Cyclone Kevin: Vanuatu reeling from back-to-back tropical cyclones with 80 percent of the population impacted

The devastating effects of back-to-back tropical cyclones on Vanuatu have left 80 percent of the population impacted. 

Cyclone Kevn became the second major weather event in less than a week to hit Vanuatu after category four Cyclone Judy crashed onto its shores on Wednesday.

On Saturday, the Fiji Meteorology Service upgraded tropical Cyclone Kevin to a category 5. 

It said the huge weather system is moving southeast at 24km/h. It said it lies to the far west of Fiji and is gradually moving southeast. NIWA said it poses no direct threat to New Zealand.

A state of emergency has been declared for areas of Vanuatu impacted most by severe tropical cyclone Judy which flattened properties before Kevin settled in.

Save the Children, a nonprofit organization, said communities in Vanuatu are slowly beginning to pick up the pieces after the two cyclones tore through the Pacific Island nation. 

Initial reports from Vanuatu's National Disaster Management Office have indicated approximately 251,319 people, of which 125,500 are children, have been impacted by the dual tropical cyclones, nearly 80 percent of the country's population.

Save the Children Pacific director Kim Koch said the extent of the damage is still unclear but warned it will be immense.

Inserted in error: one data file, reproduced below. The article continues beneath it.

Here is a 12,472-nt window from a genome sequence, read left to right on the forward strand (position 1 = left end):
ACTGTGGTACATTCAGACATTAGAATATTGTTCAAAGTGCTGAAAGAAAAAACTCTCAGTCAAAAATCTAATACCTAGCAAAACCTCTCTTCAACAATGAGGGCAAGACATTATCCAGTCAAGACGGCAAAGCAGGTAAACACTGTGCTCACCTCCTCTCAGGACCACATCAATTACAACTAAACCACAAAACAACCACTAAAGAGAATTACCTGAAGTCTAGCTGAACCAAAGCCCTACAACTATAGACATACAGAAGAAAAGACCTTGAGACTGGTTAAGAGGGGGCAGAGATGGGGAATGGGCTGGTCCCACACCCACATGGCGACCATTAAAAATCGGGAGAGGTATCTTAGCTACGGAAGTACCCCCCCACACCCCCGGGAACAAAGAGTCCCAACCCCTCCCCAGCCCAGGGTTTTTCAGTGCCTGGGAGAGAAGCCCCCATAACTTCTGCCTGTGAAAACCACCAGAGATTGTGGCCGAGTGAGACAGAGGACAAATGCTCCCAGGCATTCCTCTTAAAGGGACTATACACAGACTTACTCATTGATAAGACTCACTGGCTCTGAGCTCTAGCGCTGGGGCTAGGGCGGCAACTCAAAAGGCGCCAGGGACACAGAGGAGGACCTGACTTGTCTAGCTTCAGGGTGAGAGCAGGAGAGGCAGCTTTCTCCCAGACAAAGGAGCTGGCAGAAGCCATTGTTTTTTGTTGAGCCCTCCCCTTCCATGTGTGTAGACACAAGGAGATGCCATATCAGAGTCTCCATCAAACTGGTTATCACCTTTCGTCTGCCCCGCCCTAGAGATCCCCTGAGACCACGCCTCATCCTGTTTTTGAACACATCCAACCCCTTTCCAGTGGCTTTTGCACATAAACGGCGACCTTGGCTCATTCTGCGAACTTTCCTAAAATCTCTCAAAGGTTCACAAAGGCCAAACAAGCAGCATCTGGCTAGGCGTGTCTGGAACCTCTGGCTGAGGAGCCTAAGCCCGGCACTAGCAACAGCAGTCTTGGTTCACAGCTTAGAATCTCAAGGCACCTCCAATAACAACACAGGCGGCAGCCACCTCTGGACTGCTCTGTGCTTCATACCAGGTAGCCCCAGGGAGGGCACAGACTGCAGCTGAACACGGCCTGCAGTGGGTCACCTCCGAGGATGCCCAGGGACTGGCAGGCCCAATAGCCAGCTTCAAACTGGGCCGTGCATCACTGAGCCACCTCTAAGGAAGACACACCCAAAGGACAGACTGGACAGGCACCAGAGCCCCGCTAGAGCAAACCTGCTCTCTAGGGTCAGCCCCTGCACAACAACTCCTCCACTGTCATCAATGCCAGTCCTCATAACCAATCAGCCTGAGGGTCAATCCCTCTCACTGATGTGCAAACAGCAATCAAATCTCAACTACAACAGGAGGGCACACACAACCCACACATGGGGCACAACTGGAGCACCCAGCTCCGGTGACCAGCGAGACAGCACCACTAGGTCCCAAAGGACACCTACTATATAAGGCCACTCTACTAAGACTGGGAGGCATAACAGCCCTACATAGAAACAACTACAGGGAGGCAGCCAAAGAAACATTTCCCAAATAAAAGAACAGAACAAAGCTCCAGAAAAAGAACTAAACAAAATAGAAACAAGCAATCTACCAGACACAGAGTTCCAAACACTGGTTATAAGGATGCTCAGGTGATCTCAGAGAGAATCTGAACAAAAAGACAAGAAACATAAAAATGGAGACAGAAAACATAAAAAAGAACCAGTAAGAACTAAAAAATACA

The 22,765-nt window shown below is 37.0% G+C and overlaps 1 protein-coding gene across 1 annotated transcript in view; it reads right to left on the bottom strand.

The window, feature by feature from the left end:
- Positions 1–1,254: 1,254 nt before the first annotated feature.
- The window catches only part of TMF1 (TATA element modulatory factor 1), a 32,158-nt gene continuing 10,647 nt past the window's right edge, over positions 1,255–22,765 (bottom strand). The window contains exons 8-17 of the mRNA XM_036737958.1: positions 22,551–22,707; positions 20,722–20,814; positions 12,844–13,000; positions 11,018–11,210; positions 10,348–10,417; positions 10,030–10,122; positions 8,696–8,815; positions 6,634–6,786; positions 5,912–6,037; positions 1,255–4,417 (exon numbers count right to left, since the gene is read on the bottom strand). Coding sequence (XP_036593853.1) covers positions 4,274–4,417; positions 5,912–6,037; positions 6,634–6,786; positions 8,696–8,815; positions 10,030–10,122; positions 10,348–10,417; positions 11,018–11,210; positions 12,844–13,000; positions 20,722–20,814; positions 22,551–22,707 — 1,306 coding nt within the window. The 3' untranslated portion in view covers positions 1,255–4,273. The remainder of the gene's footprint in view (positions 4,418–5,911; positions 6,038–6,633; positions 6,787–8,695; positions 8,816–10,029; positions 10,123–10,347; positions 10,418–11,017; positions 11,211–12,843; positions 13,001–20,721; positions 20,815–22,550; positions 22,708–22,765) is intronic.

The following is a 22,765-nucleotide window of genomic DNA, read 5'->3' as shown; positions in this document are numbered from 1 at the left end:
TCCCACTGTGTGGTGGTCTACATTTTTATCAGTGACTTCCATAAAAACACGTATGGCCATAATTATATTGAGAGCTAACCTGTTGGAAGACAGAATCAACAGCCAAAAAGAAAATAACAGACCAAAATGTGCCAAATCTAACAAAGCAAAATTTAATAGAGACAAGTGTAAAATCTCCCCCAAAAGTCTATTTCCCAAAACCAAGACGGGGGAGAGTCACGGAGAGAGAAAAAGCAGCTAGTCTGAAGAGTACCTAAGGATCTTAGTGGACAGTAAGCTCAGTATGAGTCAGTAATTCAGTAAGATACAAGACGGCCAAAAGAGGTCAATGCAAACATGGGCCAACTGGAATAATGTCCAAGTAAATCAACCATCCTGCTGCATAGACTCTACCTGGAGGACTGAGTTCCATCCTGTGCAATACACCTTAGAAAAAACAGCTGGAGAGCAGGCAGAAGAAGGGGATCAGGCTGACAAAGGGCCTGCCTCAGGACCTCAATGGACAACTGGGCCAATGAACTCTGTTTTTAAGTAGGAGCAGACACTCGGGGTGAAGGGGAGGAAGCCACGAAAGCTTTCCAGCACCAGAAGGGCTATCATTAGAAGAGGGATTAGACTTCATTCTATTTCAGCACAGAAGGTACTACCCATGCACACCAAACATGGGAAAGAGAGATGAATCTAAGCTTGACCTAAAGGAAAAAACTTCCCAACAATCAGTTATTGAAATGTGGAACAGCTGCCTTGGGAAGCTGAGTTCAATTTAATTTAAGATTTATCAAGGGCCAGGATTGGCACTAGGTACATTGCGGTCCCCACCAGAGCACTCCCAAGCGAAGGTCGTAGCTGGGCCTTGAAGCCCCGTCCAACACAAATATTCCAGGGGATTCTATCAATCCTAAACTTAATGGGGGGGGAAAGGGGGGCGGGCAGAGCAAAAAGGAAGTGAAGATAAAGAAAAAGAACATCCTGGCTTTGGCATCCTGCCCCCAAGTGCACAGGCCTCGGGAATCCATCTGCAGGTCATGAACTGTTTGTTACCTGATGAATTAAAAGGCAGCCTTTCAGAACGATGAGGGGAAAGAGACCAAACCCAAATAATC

"What we're seeing on the ground is just sheer devastation. As families have started to pick up the pieces that have been left behind by TC Judy and TC Kevin, we're seeing houses destroyed, some with roofs blown right off, as well as damage to critical infrastructure like roads, schools and hospitals," Koch said.

"People here in Vanuatu barely had time to register the impacts of Cyclone Judy before having to bunker down for a second powerful storm."

Moteuka local Valorie Patrick​, 39, said her family in Port Vila has lost two houses to cyclone Kevin.

"The homes were swept down. The corrugated iron roof was ripped off. Everything is wet. A lot of things are destroyed," she told Stuff

Patrick's mother and sisters are sheltering in a third home, their only house which did not lose its roof.

The National Disaster Office has indicated no assessments of damage will be undertaken until Cyclone Kevin has passed.

The Government has already requested France to provide military aircraft for reconnaissance, according to RNZ